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Flowerdale feature renamed

September 30, 2014

DSCN0773On a stretch of fence at the head of a gully on our property (which we named ‘Wombat Gully’), the top two strands of barbed wire are caught up together, see photo right. (We haven’t got to replacing the barbed wire out there yet.) I can only think that a large animal has pushed at the fence and twisted the strands on its way through. Ouch! Kangaroos generally scramble under the lower wires and deer usually jump over the top. Maybe it’s the Flowerdale Panther! Time to use the motion-sensing remote camera.

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IMG_0248We attached a camera to a tree facing the twisted strands, figuring whatever passed through the first time would do so again at the same location. After a week—nothing! What we did capture though was a range of creatures looking after their young—a young Common Wombat (Vombatus ursinus) following mum (presumably) down the slope, a thoroughly lazy Eastern Grey Kangaroo IMG_0054(Macropus giganteus) joey with mum (fact). Only seconds earlier, the joey was grazing from the pouch while mum was grazing. Also captured is the rear shot of a Swamp Wallaby (Wallabia bicolor) with an obvious pouch full of arms and legs and tails. No large animals pushing through the fence. No panthers.IMG_0196

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The conundrum about the twisted fence wires remains unsolved. However this valley will now be known as Nursery Gully.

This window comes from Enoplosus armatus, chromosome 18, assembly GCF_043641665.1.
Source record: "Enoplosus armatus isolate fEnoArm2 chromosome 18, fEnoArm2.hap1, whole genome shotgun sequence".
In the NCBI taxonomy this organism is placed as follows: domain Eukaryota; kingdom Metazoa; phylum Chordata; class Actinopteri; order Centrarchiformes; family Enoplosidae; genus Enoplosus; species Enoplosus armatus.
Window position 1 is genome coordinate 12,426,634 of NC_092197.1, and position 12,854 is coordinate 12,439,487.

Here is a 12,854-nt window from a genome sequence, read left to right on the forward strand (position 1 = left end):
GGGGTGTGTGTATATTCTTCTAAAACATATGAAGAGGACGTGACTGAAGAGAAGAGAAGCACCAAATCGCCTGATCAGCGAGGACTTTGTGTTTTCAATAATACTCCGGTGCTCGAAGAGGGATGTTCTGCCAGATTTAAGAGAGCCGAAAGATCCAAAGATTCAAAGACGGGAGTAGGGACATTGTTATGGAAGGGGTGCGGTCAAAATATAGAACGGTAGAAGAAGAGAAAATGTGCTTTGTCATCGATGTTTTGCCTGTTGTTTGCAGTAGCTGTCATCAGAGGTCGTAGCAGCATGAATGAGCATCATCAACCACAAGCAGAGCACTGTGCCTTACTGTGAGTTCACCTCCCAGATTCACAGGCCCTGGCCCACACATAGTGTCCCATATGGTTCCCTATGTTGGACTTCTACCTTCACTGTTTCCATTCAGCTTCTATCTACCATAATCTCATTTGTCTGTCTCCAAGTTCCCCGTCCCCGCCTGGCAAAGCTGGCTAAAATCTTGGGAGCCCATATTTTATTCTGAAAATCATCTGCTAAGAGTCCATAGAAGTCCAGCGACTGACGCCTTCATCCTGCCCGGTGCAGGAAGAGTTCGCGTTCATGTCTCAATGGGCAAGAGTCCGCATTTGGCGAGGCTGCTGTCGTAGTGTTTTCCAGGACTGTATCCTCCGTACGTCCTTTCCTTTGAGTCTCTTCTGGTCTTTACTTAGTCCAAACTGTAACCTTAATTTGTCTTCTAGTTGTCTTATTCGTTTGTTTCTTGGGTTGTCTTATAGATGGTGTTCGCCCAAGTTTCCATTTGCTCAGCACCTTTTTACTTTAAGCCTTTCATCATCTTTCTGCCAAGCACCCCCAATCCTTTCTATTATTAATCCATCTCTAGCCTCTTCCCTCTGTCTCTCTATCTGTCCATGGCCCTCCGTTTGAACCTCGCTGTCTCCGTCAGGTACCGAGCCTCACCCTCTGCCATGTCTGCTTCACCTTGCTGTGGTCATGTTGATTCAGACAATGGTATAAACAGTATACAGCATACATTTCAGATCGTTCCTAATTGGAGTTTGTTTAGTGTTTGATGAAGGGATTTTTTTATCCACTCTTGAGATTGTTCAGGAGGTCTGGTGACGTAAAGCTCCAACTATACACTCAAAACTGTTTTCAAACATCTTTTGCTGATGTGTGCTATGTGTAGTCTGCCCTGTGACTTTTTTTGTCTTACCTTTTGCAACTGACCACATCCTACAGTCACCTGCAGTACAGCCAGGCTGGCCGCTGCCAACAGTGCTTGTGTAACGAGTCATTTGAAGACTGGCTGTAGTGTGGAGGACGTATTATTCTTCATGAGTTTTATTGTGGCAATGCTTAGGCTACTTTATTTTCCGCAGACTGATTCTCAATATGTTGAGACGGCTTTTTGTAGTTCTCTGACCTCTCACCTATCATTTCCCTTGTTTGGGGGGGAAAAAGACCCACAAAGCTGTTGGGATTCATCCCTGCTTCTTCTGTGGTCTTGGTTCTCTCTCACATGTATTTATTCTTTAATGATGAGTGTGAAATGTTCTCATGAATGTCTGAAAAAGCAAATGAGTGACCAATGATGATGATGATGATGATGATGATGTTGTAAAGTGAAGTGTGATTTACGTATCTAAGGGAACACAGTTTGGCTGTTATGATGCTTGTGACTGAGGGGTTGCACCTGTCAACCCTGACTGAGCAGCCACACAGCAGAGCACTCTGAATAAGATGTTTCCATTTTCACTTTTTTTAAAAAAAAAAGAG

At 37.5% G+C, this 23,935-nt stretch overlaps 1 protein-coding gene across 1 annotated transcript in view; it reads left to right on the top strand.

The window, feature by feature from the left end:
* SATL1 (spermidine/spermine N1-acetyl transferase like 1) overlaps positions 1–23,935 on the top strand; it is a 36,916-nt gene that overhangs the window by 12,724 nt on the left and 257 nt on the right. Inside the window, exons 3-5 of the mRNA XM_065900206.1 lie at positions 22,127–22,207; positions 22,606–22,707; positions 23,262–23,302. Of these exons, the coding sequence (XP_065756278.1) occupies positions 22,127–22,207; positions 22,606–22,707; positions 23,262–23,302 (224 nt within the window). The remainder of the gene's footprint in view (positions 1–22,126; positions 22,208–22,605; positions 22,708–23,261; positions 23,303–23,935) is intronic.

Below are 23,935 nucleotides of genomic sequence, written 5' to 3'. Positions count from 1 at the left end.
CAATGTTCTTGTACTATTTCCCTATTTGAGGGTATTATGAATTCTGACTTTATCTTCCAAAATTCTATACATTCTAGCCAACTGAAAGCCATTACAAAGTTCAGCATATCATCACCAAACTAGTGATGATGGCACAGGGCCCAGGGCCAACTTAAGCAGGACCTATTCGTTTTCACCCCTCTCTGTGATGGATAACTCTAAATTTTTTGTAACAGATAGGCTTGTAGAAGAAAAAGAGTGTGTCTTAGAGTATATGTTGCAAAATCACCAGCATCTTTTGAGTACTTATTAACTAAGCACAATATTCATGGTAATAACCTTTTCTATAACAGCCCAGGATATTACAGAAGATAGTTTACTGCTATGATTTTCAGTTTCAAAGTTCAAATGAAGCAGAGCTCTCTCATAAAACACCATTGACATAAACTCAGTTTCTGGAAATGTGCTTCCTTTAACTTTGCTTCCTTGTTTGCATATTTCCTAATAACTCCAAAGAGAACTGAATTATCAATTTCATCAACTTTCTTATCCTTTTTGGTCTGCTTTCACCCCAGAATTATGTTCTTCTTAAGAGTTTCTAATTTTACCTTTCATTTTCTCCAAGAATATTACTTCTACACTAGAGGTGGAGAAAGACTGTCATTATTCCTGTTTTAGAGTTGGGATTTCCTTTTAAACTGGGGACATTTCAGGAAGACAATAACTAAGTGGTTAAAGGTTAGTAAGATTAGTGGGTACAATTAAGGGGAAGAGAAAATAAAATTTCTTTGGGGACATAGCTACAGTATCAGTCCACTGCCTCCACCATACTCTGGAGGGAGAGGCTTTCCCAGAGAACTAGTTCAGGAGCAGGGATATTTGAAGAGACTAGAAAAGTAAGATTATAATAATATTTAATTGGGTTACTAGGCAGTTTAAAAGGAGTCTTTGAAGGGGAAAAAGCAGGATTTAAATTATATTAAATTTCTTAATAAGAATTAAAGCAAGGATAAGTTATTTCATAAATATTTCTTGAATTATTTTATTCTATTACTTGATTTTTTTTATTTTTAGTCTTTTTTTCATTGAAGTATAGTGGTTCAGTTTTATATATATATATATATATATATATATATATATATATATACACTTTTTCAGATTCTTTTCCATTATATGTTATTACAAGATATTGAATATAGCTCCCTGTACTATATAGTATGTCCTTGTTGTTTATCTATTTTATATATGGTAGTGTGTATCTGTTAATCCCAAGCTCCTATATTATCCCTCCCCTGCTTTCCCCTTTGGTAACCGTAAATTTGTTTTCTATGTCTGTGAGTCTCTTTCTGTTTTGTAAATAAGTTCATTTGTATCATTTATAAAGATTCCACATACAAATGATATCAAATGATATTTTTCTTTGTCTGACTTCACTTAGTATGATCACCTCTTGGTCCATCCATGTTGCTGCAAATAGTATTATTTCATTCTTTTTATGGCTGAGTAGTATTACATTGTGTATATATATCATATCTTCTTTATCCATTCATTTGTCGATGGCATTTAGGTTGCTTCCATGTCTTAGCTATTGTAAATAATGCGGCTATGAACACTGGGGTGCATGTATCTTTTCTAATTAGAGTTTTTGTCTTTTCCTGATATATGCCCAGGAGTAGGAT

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IMG_0001P.S. I have included a gratuitous photo (left) of a Koala (Phascolarctos cinereus) wandering by. No young in sight, but too good a sighting not to include.

(Click on photos to enlarge)

2 Comments leave one →
  1. ccobern permalink
    September 30, 2014 8:12 am

    Barbed wire on fences can be a terrible hazard for wildlife.
    This website has information on building wildlife friendly fences.
    http://www.wildlifefriendlyfencing.com/WFF/Home.html

    • ronlit permalink
      September 30, 2014 8:49 am

      Thanks for that Chris. You are right about the hazards. This blog-site is littered with horrific examples of what can happen when animals (birds, insects, mammals) and barbed wire interact.

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